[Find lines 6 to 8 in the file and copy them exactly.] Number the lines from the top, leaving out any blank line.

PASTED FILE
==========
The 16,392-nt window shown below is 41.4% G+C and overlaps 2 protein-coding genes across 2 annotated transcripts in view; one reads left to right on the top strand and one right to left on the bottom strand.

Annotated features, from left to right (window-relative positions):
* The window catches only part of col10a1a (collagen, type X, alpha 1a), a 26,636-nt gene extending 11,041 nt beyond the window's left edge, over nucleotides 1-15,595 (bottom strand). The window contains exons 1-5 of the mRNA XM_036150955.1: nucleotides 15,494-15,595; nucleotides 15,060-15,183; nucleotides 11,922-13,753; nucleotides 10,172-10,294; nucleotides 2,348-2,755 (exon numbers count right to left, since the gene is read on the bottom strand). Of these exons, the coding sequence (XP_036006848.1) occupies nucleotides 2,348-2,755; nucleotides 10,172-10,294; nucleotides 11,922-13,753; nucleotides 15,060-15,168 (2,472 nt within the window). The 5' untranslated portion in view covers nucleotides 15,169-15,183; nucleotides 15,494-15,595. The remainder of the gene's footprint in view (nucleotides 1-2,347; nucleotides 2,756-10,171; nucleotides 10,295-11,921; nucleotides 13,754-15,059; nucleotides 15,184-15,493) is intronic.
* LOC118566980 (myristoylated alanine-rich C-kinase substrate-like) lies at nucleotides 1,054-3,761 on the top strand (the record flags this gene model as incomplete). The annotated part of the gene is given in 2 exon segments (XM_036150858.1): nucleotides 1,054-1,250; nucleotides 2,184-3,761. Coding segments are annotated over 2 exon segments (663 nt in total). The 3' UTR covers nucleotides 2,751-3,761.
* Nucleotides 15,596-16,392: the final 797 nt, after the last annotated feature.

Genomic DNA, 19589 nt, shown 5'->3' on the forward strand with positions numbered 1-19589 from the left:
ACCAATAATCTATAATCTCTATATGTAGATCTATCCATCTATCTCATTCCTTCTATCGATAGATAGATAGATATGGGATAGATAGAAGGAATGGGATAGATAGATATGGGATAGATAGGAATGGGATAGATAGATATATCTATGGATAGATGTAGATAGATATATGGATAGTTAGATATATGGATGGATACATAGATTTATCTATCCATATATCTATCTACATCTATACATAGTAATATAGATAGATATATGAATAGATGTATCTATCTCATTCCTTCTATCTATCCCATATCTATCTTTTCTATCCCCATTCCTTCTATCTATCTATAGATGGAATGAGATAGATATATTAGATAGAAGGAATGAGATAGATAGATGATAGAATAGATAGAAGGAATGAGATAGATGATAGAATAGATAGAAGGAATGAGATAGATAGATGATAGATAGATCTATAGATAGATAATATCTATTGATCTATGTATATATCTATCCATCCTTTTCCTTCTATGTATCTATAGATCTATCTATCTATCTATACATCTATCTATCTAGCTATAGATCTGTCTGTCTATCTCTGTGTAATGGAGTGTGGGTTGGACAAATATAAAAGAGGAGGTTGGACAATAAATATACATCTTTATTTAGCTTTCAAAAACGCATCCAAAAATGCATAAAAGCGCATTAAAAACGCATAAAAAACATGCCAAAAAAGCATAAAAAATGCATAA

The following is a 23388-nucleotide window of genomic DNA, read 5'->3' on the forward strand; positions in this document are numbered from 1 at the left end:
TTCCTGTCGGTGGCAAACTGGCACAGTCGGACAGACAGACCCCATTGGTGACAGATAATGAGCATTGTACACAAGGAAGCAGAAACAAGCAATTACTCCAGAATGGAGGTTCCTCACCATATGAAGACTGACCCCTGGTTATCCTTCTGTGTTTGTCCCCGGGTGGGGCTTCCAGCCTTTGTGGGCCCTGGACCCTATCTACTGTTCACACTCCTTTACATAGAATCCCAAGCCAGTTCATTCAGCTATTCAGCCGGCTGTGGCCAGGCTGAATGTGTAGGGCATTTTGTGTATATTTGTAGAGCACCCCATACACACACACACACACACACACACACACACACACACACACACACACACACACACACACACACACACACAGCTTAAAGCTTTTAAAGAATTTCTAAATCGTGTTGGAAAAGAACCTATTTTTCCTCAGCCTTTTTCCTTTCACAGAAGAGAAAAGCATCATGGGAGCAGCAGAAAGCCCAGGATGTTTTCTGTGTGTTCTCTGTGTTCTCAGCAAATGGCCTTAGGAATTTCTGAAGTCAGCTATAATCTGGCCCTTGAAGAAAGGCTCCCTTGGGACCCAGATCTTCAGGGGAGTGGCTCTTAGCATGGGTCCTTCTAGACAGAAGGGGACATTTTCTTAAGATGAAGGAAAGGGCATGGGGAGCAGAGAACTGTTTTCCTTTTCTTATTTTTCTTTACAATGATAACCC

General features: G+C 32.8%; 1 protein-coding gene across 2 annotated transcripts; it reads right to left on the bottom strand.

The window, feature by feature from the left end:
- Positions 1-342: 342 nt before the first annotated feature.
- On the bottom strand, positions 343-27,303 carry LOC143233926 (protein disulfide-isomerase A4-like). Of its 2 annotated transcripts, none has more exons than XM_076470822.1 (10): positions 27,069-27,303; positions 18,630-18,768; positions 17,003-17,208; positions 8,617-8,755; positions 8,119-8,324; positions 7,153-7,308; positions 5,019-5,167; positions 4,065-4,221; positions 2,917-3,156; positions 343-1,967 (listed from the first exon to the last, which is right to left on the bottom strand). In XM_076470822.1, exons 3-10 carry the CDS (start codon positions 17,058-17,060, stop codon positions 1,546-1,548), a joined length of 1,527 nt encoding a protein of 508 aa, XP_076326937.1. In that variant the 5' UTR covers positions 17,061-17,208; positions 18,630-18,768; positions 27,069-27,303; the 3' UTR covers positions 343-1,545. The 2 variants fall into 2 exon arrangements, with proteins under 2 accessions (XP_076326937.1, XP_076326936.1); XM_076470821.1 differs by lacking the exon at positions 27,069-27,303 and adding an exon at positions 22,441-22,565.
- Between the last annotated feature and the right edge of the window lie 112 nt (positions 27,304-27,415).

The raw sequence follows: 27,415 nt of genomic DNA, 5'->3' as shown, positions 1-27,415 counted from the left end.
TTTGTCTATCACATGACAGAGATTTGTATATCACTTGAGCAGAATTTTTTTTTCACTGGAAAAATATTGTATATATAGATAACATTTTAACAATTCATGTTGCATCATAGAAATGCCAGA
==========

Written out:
Genomic DNA, 19589 nt, shown 5'->3' on the forward strand with positions numbered 1-19589 from the left:
ACCAATAATCTATAATCTCTATATGTAGATCTATCCATCTATCTCATTCCTTCTATCGATAGATAGATAGATATGGGATAGATAGAAGGAATGGGATAGATAGATATGGGATAGATAGGAATGGGATAGATAGATATATCTATGGATAGATGTAGATAGATATATGGATAGTTAGATATATGGATGGATACATAGATTTATCTATCCATATATCTATCTACATCTATACATAGTAATATAGATAGATATATGAATAGATGTATCTATCTCATTCCTTCTATCTATCCCATATCTATCTTTTCTATCCCCATTCCTTCTATCTATCTATAGATGGAATGAGATAGATATATTAGATAGAAGGAATGAGATAGATAGATGATAGAATAGATAGAAGGAATGAGATAGATGATAGAATAGATAGAAGGAATGAGATAGATAGATGATAGATAGATCTATAGATAGATAATATCTATTGATCTATGTATATATCTATCCATCCTTTTCCTTCTATGTATCTATAGATCTATCTATCTATCTATACATCTATCTATCTAGCTATAGATCTGTCTGTCTATCTCTGTGTAATGGAGTGTGGGTTGGACAAATATAAAAGAGGAGGTTGGACAATAAATATACATCTTTATTTAGCTTTCAAAAACGCATCCAAAAATGCATAAAAGCGCATTAAAAACGCATAAAAAACATGCCAAAAAAGCATAAAAAATGCATAA

The following is a 23388-nucleotide window of genomic DNA, read 5'->3' on the forward strand; positions in this document are numbered from 1 at the left end: